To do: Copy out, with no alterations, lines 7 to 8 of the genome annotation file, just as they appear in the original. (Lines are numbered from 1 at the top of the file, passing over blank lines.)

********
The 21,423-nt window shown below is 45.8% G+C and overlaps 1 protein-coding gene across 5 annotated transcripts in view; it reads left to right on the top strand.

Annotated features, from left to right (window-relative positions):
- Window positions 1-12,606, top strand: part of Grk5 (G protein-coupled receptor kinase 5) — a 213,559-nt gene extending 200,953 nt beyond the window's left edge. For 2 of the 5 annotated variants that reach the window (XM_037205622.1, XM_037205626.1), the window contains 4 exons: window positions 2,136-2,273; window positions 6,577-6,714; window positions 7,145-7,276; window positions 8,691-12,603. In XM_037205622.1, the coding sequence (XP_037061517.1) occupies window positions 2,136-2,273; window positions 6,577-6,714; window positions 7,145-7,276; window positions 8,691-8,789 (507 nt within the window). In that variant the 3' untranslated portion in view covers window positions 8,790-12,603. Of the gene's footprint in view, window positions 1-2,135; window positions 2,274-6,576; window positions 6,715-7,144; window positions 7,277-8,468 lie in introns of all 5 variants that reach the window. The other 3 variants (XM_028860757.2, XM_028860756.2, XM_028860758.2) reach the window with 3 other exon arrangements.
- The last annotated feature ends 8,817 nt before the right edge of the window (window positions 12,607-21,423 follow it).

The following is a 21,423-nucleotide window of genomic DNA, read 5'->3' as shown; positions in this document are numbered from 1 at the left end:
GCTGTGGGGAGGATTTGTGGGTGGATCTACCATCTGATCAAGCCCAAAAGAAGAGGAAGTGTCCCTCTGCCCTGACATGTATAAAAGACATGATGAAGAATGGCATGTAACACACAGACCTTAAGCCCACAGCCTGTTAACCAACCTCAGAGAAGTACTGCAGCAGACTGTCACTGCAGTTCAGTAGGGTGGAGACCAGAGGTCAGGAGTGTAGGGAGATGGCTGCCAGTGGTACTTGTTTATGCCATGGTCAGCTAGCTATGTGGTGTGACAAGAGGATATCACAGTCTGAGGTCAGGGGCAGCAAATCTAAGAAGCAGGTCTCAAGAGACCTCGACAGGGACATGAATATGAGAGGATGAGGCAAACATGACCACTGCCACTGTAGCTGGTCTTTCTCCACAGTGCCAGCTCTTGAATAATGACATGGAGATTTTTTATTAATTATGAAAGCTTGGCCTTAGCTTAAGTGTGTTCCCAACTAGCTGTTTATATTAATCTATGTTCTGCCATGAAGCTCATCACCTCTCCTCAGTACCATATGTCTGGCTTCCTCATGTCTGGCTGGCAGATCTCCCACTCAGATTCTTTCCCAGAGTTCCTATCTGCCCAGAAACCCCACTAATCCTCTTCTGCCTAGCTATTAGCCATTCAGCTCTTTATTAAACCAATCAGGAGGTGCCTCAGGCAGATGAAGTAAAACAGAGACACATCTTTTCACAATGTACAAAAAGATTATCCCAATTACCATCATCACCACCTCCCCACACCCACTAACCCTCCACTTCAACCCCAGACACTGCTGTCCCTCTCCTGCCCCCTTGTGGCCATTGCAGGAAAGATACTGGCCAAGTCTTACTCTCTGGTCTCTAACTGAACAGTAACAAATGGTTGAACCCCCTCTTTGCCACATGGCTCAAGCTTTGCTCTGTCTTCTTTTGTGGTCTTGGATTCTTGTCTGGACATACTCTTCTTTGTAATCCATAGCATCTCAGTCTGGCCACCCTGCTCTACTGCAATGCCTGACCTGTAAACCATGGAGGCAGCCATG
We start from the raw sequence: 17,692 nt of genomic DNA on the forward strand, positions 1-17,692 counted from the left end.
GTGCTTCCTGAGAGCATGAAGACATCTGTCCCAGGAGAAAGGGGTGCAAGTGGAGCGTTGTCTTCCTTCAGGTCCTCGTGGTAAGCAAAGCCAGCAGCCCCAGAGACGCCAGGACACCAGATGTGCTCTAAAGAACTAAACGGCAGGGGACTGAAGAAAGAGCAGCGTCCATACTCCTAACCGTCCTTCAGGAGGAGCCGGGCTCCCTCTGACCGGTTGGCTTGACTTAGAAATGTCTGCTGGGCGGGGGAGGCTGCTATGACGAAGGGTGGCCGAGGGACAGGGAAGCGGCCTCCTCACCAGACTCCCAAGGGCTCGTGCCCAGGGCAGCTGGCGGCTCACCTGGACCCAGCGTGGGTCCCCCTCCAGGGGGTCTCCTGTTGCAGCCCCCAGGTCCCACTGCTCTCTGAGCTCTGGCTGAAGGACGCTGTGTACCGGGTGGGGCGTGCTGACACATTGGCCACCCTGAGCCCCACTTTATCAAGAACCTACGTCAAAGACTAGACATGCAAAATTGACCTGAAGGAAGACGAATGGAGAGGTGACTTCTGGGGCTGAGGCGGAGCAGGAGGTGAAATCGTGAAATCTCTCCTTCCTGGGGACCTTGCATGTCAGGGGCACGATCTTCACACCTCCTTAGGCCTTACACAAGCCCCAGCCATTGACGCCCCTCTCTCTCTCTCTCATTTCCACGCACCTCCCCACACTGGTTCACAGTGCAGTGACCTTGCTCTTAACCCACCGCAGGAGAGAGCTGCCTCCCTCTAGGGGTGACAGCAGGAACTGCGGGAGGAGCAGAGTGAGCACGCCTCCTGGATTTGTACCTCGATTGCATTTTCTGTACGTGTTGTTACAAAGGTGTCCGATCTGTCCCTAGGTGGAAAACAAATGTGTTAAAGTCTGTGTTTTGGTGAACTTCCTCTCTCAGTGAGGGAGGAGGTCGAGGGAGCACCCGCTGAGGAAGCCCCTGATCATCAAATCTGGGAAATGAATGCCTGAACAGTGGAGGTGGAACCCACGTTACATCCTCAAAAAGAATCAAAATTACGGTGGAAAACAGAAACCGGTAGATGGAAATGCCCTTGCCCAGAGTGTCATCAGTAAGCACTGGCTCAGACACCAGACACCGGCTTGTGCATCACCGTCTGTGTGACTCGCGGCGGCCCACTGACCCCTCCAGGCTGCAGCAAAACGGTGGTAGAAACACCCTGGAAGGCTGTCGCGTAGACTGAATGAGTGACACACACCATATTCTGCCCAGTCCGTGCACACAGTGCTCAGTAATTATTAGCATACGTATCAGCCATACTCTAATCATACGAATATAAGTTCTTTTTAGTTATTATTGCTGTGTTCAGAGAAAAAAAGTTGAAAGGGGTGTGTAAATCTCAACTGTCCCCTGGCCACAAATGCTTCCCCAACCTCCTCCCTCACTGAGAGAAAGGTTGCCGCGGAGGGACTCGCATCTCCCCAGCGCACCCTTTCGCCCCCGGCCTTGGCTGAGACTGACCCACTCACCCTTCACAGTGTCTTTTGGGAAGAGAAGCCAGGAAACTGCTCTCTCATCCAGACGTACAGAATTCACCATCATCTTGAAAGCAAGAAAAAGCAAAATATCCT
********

We start from the raw sequence: 17,692 nt of genomic DNA on the forward strand, positions 1-17,692 counted from the left end.
GTGCTTCCTGAGAGCATGAAGACATCTGTCCCAGGAGAAAGGGGTGCAAGTGGAGCGTTGTCTTCCTTCAGGTCCTCGTGGTAAGCAAAGCCAGCAGCCCCAGAGACGCCAGGACACCAGATGTGCTCTAAAGAACTAAACGGCAGGGGACTGAAGAAAGAGCAGCGTCCATACTCCTAACCGTCCTTCAGGAGGAGCCGGGCTCCCTCTGACCGGTTGGCTTGACTTAGAAATGTCTGCTGGGCGGGGGAGGCTGCTATGACGAAGGGTGGCCGAGGGACAGGGAAGCGGCCTCCTCACCAGACTCCCAAGGGCTCGTGCCCAGGGCAGCTGGCGGCTCACCTGGACCCAGCGTGGGTCCCCCTCCAGGGGGTCTCCTGTTGCAGCCCCCAGGTCCCACTGCTCTCTGAGCTCTGGCTGAAGGACGCTGTGTACCGGGTGGGGCGTGCTGACACATTGGCCACCCTGAGCCCCACTTTATCAAGAACCTACGTCAAAGACTAGACATGCAAAATTGACCTGAAGGAAGACGAATGGAGAGGTGACTTCTGGGGCTGAGGCGGAGCAGGAGGTGAAATCGTGAAATCTCTCCTTCCTGGGGACCTTGCATGTCAGGGGCACGATCTTCACACCTCCTTAGGCCTTACACAAGCCCCAGCCATTGACGCCCCTCTCTCTCTCTCTCATTTCCACGCACCTCCCCACACTGGTTCACAGTGCAGTGACCTTGCTCTTAACCCACCGCAGGAGAGAGCTGCCTCCCTCTAGGGGTGACAGCAGGAACTGCGGGAGGAGCAGAGTGAGCACGCCTCCTGGATTTGTACCTCGATTGCATTTTCTGTACGTGTTGTTACAAAGGTGTCCGATCTGTCCCTAGGTGGAAAACAAATGTGTTAAAGTCTGTGTTTTGGTGAACTTCCTCTCTCAGTGAGGGAGGAGGTCGAGGGAGCACCCGCTGAGGAAGCCCCTGATCATCAAATCTGGGAAATGAATGCCTGAACAGTGGAGGTGGAACCCACGTTACATCCTCAAAAAGAATCAAAATTACGGTGGAAAACAGAAACCGGTAGATGGAAATGCCCTTGCCCAGAGTGTCATCAGTAAGCACTGGCTCAGACACCAGACACCGGCTTGTGCATCACCGTCTGTGTGACTCGCGGCGGCCCACTGACCCCTCCAGGCTGCAGCAAAACGGTGGTAGAAACACCCTGGAAGGCTGTCGCGTAGACTGAATGAGTGACACACACCATATTCTGCCCAGTCCGTGCACACAGTGCTCAGTAATTATTAGCATACGTATCAGCCATACTCTAATCATACGAATATAAGTTCTTTTTAGTTATTATTGCTGTGTTCAGAGAAAAAAAGTTGAAAGGGGTGTGTAAATCTCAACTGTCCCCTGGCCACAAATGCTTCCCCAACCTCCTCCCTCACTGAGAGAAAGGTTGCCGCGGAGGGACTCGCATCTCCCCAGCGCACCCTTTCGCCCCCGGCCTTGGCTGAGACTGACCCACTCACCCTTCACAGTGTCTTTTGGGAAGAGAAGCCAGGAAACTGCTCTCTCATCCAGACGTACAGAATTCACCATCATCTTGAAAGCAAGAAAAAGCAAAATATCCT